Exeter’s “Co Bikes” Electric Bikeshare Relaunches with a Larger, Hybrid System

Exeter’s bikeshare, Co Bikes, relaunches on Friday, having been suspended in early June – thus missing the peak summer season.

The system was, and still is, an electric system supplied by nextbike and operated by a local cooperative (hence the co- in the name), and promises a substantially larger system of “just under 100 bikes” and 14 docking stations. Nextbike appears to be handling telephone support as their London number is listed as the number for users to call with queries.

Bike Share Map is already showing a couple of bikes available and 7 docking stations operating, ahead of Friday’s launch.

The main change from the older system which ran from October 2016 until June this year, is that it is hybrid – it has the ability to allow journeys to start and finish away from the docking stations. It will also, according to the publicly, be much larger – up to 5 times the size. The older system had a maximum of 20 bikes available, scattered across 7 docking stations which were well placed at railway stations, university campuses and key civic points but ultimately limited the possible journeys. Bikes in the older system could in fact be left out of docking stations but this was not encouraged by the operator.

The combination of expensive electric bikes which can be left anywhere in any British city always brings concerns about theft and vandalism, but hopefully Exeter will succeed where Derby, Manchester, Stockport and Newcastle have failed.


West Midlands Bikeshare Collapses

The West Midlands Bikeshare is no more, after Transport for West Midlands (TfWM), part of the West Midlands Combined Transport Authority (WMCTA), cancelled its contract with nextbike, the provider and operator, citing persistent breaches of contract – this likely relating to delays to its wider rollout of 3000-5000 bikes and proposed changes to the system such as increasing fees, not covering the full TfWM area, and struggling to find technological solutions to integrate with the region’s “Swift” multi-modal transit card. The bikeshare had been operating on a trial basis, covering just 25 non-electric bikes across 5 docking stations in a small area in central Wolverhampton in the north-west of the proposed operating area, plus a single docking station in Birmingham itself. The system had already been delayed from late last year. It had been announced in a blaze of publicity by West Midlands elected major Andy Street, at the beginning of 2018.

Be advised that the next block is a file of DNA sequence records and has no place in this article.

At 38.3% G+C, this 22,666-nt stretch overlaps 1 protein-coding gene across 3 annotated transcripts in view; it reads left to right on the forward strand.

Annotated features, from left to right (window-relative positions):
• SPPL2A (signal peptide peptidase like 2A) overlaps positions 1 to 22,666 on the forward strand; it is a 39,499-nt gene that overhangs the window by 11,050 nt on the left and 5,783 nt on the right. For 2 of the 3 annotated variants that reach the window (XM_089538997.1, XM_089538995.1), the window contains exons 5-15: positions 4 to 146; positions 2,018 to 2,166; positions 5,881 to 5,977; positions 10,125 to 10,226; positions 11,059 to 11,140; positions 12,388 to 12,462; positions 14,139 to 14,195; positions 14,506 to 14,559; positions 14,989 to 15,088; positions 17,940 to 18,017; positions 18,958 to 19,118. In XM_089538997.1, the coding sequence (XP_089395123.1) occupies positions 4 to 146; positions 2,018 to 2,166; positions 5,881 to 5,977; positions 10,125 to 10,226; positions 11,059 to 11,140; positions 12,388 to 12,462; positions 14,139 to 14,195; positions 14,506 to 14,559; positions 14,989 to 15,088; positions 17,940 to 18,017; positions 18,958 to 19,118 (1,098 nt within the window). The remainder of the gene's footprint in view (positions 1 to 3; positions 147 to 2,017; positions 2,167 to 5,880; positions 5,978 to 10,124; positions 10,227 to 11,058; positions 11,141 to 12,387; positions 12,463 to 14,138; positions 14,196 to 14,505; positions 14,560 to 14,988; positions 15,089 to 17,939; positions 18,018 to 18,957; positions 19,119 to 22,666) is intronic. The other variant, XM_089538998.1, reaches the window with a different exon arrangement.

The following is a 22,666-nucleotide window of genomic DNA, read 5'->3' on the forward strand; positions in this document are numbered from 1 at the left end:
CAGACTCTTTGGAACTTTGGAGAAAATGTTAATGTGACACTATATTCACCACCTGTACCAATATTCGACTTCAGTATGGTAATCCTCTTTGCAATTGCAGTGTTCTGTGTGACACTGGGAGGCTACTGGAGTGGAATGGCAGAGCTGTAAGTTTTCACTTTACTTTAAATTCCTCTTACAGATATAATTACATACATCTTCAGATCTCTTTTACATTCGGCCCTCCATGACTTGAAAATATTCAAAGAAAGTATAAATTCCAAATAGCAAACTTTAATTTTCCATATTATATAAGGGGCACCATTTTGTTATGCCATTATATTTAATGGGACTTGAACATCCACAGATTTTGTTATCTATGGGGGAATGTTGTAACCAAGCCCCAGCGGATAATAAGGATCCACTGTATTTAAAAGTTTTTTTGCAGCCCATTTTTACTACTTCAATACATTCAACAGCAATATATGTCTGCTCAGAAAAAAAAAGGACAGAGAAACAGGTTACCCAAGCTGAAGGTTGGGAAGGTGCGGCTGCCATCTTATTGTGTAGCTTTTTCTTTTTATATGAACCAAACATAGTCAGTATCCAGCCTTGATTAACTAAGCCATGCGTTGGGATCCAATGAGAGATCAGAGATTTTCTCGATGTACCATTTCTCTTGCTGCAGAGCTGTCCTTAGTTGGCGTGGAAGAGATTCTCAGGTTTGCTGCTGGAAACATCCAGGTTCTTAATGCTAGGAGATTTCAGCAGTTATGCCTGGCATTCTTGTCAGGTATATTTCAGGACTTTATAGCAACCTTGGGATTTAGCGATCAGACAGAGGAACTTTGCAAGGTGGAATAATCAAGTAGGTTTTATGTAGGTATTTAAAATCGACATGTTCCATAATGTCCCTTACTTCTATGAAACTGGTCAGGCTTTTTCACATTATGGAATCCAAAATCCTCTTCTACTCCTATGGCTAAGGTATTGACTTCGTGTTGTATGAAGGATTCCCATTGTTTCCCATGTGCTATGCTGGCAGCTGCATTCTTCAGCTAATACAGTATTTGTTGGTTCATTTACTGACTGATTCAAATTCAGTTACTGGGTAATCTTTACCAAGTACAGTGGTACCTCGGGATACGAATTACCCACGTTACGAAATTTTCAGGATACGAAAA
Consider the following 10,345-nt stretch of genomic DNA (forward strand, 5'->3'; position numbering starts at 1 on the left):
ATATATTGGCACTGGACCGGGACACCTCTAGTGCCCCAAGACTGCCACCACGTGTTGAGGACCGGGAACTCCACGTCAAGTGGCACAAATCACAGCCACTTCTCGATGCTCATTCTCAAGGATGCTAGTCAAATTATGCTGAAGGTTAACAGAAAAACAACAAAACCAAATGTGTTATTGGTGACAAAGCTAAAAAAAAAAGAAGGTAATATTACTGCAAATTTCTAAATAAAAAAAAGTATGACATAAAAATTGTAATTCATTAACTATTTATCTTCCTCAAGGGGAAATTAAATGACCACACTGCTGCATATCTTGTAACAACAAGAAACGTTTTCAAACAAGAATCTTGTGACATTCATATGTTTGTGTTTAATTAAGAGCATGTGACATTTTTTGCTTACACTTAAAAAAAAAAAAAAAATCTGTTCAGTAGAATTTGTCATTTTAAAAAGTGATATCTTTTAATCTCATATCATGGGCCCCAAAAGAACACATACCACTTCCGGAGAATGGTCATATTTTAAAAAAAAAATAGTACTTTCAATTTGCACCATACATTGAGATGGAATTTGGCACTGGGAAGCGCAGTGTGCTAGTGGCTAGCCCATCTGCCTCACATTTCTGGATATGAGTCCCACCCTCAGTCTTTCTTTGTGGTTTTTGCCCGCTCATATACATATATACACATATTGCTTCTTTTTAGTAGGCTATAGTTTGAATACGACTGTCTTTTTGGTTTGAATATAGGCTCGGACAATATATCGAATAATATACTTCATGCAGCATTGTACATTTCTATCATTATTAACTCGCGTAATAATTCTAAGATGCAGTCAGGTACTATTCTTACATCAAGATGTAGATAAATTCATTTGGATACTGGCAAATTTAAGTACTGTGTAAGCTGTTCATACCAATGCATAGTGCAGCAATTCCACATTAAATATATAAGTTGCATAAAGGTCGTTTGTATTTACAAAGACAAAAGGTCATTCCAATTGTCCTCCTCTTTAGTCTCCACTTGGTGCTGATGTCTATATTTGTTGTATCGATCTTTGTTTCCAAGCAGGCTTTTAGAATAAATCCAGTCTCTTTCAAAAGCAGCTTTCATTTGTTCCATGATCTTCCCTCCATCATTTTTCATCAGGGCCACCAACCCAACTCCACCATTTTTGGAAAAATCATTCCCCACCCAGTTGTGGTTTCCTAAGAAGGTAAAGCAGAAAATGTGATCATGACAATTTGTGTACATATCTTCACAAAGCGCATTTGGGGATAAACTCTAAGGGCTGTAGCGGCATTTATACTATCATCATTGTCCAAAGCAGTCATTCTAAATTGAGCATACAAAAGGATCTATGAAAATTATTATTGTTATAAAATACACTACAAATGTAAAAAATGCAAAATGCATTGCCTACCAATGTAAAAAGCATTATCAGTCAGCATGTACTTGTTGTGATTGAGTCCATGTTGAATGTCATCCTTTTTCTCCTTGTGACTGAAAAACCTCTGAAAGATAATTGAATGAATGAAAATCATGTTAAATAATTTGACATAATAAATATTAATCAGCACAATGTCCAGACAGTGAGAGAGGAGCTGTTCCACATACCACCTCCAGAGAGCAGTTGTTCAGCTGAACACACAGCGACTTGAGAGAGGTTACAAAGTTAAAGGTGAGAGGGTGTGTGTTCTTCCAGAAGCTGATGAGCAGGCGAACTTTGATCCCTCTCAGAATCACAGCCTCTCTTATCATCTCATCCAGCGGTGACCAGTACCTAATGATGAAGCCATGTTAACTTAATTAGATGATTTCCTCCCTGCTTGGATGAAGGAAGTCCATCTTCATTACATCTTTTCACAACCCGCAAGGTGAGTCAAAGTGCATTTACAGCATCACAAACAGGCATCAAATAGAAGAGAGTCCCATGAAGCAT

As recently as a week before the collapse, nextbike had announced that it had resolved issues with not finding a major sponsor of the system and a parts shortage, and that the larger rollout was imminent. The docking stations have already had their bikes removed, and the stations themselves, which are placed on the ground, will also be shortly removed. The system had seen around 7 journeys a day during the 6 months of the trial – that’s 7 in total not 7 per bike. One issue was that the docking stations were placed close together, only allowing journeys between points in the compact city centre that could be easily and probably just as quickly walked. Smarter placement, such as by the railway station, tram stops, football stadium, main public parks and suburban community hubs, would have created more journey opportunities.

Bikesharp tried out the trial system in Wolverhampton a couple of times, and was impressed by the quality and condition of the bikes (helped perhaps by their very low usage rate). The system was relatively complicated to use, however, with a cable lock that needed to be stowed and journeys that could not be finished simply by docking the bike. There were also some issues with GPS accuracy – a bike that was incorrectly docked was shown on the app’s map to be on the other side of a main road:

The two parties have both taken to the press to explain their views on the reasons for the collapse. WMCTA is saying it is looking for another provider, but the omens are not good. The West Midlands area, with Birmingham at its heart, is a large, low density urban area, bisected by motorways, with few current cycling journeys and high private car usage, compared with many other cities in the UK. This is despite its relatively flat landscape and a large network of canals, with corresponding towpaths, making for an ideal cycling network. Certainly, a bikeshare system could work in small, targetted parts of the region, if target sites are well chosen.